The government-boss obviously and the SEIU-Association are trying by all means to exclude the FMPR since they know that they will be defeated if it participates.
We expect to prevail in court and appear on the ballot because:
The CRTSP resolution is a determination without a legal basis. The law of unionization, Number 45, does not state that an organization which has been decertified cannot compete in a union election if it has the endorsements required by the law; in this case it is 8,000 and the FMPR submitted 12,000.
In the case of the decertification which has gone to trial, there was no disposition which prohibits the organization from participating in a new election.
The CRTSP Resolution violates the due process of the law because it deprives us of our right to participate.
The group UNETE solicited participation, after the FMPR, and their endorsement cards were accepted. Yet, they did not collect the minimum necessary. They collected less than 1,500.
It is important to denounce internationally the conspiracy of the government-boss and the SEIU-Association to deny that the teachers can freely select the labor organization they desire to represent them.
Our strong point: the people. Our weak point: the lack of material resources. Any help in solidarity is welcome. It is necessary to compliment the network of volunteers with an organizational network.
Rafael Feliciano Hernández
President FMPR (Federación de Maestros de Puerto Rico)
Puerto Rican Labor Struggle: Teachers Vote Against Joining SEIU
October 27, 2008
Puerto Rican Labor Struggle: Teachers Vote Against Joining SEIU
It’s a major victory for the forty-two-year-old Teachers Federation of Puerto Rico, or FMPR. It was Puerto Rico’s largest union, representing over 40,000 teachers. But earlier this year, after many months of trying to negotiate with the governor, the FMPR was decertified over its refusal to comply with a ban on strikes by public employees.
Rafael Feliciano, president of the Teachers Federation of Puerto Rico, or FMPR. He joins us on the telephone from San Juan.
Steve Early, labor journalist who’s been closely following the debates in Puerto Rico. For twenty-seven years, he was an organizer for the Communications Workers of America, and his forthcoming book is called Embedded with Organized Labor: Journalistic Reflections on the Class War at Home.
JUAN GONZALEZ: After a battle that’s been raging for months, public school teachers in Puerto Rico have voted against joining a union affiliated with the Service Employees International Union, or the SEIU. It’s a major victory for the forty-two-year-old Teachers Federation of Puerto Rico, or FMPR. It was Puerto Rico’s largest union, representing over 40,000 teachers.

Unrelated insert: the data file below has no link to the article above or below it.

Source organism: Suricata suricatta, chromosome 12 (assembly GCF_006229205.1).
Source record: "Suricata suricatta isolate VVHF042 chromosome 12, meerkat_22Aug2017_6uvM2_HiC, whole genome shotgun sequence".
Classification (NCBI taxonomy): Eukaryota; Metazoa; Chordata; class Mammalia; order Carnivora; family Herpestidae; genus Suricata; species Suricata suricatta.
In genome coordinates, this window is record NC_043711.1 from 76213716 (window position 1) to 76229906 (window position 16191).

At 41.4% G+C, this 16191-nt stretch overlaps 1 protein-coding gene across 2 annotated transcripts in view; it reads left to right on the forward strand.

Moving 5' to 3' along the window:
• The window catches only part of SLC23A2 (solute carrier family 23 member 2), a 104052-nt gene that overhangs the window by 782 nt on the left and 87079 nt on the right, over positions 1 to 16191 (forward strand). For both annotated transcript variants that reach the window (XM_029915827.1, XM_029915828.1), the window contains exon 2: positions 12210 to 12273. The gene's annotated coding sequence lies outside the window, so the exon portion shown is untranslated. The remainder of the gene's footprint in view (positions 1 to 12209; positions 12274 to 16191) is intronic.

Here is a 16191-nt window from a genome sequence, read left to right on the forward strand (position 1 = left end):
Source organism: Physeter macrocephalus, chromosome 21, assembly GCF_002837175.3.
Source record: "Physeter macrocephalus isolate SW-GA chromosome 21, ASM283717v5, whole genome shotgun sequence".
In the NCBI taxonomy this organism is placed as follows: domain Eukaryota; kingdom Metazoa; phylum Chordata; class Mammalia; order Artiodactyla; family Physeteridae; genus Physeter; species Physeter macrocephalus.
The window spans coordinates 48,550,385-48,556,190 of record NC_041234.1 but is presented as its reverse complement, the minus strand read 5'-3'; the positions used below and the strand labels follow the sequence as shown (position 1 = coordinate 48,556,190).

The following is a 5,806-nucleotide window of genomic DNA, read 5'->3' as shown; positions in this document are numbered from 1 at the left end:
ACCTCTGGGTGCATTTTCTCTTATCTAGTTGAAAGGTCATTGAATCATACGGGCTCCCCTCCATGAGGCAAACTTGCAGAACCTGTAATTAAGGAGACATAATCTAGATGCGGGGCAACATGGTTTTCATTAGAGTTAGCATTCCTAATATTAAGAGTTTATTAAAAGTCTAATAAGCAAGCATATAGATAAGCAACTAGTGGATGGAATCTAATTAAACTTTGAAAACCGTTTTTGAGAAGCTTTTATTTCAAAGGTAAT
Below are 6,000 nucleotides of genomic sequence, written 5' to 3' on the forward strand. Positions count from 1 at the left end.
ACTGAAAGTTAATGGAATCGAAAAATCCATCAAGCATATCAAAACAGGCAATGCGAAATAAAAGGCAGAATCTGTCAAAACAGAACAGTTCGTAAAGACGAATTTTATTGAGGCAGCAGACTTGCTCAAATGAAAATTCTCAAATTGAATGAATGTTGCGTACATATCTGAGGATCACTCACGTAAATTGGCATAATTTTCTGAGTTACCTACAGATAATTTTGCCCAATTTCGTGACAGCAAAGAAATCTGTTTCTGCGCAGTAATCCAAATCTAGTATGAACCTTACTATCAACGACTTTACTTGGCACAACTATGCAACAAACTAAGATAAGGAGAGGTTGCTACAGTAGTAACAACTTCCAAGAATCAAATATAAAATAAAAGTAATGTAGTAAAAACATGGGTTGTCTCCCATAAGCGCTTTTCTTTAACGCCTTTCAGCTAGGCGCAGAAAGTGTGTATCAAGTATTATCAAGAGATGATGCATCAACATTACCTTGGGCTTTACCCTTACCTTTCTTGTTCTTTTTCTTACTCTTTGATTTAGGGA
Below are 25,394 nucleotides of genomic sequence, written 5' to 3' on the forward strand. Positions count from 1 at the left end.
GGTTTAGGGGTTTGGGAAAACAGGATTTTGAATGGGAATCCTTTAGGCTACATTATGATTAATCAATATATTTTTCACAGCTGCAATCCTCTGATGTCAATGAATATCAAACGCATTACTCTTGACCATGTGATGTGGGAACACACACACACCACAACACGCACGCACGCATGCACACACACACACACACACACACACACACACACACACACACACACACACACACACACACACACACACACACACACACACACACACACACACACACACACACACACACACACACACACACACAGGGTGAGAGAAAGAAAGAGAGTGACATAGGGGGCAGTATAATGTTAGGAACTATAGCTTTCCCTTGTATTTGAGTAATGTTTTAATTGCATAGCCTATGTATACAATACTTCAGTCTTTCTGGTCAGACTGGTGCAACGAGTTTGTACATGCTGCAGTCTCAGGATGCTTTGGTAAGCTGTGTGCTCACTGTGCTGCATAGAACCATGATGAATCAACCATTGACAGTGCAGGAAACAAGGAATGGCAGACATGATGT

But earlier this year, after many months of trying to negotiate with the governor, the FMPR was decertified over its refusal to comply with a ban on strikes by public employees. The FMPR claims that the SEIU allied with Puerto Rican governor Anibal Acevedo Vilá and raided their leadership. The SEIU-affiliated union, the Puerto Rican Teacher’s Union, or SPM, lost by nearly 3,500 votes.
AMY GOODMAN: We’re joined now by two guests. Rafael Feliciano is the president of the Teachers Federation of Puerto Rico, or FMPR. He joins us on the phone from San Juan. We’re also joined from Boston by veteran labor organizer and reporter Steve Early, who has been closely following the debates in Puerto Rico. For more than a quarter of a century, he was an organizer for the Communications Workers of America. His forthcoming book is called Embedded with Organized Labor: Journalistic Reflections on the Class War at Home.
We did invite representatives of the SEIU to come on the broadcast, but they declined.
Rafael Feliciano, Steve Early, welcome to Democracy Now! Let’s begin with Rafael Feliciano. Can you talk about the defeat of SEIU in Puerto Rico? Why did members of the teachers union vote not to affiliate with the SEIU-affiliated union?
RAFAEL FELICIANO: Well, first of all, thanks for the opportunity. The [inaudible]—in Puerto Rico, the teachers have a union. The FMPR is the union of the teachers in Puerto Rico. We developed a very strong strike in February of this year, and the government make an alliance with SEIU international union to attack our union, to attack our teachers. Our union is a very democratic, rank-and-file union that has a commitment to develop a good education for our working-class students, and we fight against charter schools and No Child Left Behind.